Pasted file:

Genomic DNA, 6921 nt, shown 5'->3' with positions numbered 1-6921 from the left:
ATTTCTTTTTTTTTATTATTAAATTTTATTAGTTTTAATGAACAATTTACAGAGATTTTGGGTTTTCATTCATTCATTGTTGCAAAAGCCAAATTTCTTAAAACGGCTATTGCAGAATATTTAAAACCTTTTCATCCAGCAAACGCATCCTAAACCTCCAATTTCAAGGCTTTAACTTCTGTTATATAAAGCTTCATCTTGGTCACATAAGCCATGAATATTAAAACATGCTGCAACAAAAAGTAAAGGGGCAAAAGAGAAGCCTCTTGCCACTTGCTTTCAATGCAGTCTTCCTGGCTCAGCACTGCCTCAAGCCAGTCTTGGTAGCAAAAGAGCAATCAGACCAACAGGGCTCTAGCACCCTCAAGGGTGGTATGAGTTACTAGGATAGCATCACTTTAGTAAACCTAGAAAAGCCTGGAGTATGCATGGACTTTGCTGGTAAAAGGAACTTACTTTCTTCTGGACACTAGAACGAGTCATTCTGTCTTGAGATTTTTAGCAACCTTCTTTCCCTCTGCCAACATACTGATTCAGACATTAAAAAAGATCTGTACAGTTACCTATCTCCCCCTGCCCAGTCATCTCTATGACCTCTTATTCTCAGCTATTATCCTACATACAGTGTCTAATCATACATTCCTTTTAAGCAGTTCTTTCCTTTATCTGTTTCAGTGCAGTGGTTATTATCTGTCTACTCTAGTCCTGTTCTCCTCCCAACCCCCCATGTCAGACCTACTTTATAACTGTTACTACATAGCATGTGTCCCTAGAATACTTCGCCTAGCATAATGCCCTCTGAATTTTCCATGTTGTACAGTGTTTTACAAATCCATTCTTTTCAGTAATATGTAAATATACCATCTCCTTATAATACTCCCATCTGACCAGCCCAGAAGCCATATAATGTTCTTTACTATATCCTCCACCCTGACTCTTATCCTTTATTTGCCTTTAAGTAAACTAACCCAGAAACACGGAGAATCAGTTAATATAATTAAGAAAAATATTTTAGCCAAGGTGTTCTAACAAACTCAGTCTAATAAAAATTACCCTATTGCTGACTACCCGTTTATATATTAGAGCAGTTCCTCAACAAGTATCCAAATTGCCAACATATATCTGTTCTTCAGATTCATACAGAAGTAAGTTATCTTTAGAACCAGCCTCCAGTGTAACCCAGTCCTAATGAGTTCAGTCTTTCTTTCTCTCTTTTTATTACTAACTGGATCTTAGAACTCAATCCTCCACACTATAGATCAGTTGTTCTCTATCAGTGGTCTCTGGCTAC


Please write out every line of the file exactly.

Genomic DNA, 6921 nt, shown 5'->3' with positions numbered 1-6921 from the left:
ATTTCTTTTTTTTTATTATTAAATTTTATTAGTTTTAATGAACAATTTACAGAGATTTTGGGTTTTCATTCATTCATTGTTGCAAAAGCCAAATTTCTTAAAACGGCTATTGCAGAATATTTAAAACCTTTTCATCCAGCAAACGCATCCTAAACCTCCAATTTCAAGGCTTTAACTTCTGTTATATAAAGCTTCATCTTGGTCACATAAGCCATGAATATTAAAACATGCTGCAACAAAAAGTAAAGGGGCAAAAGAGAAGCCTCTTGCCACTTGCTTTCAATGCAGTCTTCCTGGCTCAGCACTGCCTCAAGCCAGTCTTGGTAGCAAAAGAGCAATCAGACCAACAGGGCTCTAGCACCCTCAAGGGTGGTATGAGTTACTAGGATAGCATCACTTTAGTAAACCTAGAAAAGCCTGGAGTATGCATGGACTTTGCTGGTAAAAGGAACTTACTTTCTTCTGGACACTAGAACGAGTCATTCTGTCTTGAGATTTTTAGCAACCTTCTTTCCCTCTGCCAACATACTGATTCAGACATTAAAAAAGATCTGTACAGTTACCTATCTCCCCCTGCCCAGTCATCTCTATGACCTCTTATTCTCAGCTATTATCCTACATACAGTGTCTAATCATACATTCCTTTTAAGCAGTTCTTTCCTTTATCTGTTTCAGTGCAGTGGTTATTATCTGTCTACTCTAGTCCTGTTCTCCTCCCAACCCCCCATGTCAGACCTACTTTATAACTGTTACTACATAGCATGTGTCCCTAGAATACTTCGCCTAGCATAATGCCCTCTGAATTTTCCATGTTGTACAGTGTTTTACAAATCCATTCTTTTCAGTAATATGTAAATATACCATCTCCTTATAATACTCCCATCTGACCAGCCCAGAAGCCATATAATGTTCTTTACTATATCCTCCACCCTGACTCTTATCCTTTATTTGCCTTTAAGTAAACTAACCCAGAAACACGGAGAATCAGTTAATATAATTAAGAAAAATATTTTAGCCAAGGTGTTCTAACAAACTCAGTCTAATAAAAATTACCCTATTGCTGACTACCCGTTTATATATTAGAGCAGTTCCTCAACAAGTATCCAAATTGCCAACATATATCTGTTCTTCAGATTCATACAGAAGTAAGTTATCTTTAGAACCAGCCTCCAGTGTAACCCAGTCCTAATGAGTTCAGTCTTTCTTTCTCTCTTTTTATTACTAACTGGATCTTAGAACTCAATCCTCCACACTATAGATCAGTTGTTCTCTATCAGTGGTCTCTGGCTAC